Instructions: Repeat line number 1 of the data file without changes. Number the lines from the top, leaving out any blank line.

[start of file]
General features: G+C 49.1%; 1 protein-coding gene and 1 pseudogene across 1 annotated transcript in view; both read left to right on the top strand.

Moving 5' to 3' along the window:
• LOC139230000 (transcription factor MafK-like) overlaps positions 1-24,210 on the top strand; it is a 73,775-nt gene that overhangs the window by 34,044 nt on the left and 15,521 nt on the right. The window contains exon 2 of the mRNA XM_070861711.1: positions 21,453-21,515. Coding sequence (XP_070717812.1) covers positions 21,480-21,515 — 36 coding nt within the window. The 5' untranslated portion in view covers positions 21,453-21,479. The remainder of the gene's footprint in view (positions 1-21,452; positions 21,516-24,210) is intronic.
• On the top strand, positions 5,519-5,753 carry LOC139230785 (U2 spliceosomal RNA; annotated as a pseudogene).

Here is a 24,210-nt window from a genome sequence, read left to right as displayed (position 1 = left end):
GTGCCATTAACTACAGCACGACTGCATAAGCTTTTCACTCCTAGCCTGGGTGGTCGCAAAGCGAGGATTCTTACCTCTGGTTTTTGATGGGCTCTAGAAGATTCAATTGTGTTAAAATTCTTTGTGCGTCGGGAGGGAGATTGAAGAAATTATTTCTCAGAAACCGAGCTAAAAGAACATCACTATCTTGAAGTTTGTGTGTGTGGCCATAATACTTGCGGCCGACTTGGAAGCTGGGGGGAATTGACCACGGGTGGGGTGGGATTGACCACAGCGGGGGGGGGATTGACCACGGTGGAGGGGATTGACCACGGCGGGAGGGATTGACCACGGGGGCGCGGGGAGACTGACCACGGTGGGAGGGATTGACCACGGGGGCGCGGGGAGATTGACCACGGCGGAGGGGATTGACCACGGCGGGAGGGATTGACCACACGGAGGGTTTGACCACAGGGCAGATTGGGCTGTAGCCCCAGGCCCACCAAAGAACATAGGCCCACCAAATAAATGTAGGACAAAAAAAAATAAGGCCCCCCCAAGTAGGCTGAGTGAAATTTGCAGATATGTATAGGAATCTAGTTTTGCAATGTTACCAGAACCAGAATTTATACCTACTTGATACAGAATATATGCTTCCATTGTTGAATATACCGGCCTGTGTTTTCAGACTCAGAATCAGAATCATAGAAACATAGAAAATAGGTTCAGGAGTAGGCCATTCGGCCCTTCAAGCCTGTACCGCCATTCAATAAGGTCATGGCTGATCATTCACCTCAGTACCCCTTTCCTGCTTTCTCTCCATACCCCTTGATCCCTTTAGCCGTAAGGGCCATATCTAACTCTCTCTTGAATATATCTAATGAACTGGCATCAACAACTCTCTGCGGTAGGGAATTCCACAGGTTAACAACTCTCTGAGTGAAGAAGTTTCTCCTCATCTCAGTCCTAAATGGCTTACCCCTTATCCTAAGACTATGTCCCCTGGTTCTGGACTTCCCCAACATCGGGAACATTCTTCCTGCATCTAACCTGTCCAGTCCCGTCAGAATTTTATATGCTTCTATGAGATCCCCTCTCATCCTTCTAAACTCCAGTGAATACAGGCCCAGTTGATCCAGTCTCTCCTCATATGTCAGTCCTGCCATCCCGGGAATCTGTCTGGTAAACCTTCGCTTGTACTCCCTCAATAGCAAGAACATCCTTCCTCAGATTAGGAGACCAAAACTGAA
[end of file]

General features: G+C 49.1%; 1 protein-coding gene and 1 pseudogene across 1 annotated transcript in view; both read left to right on the top strand.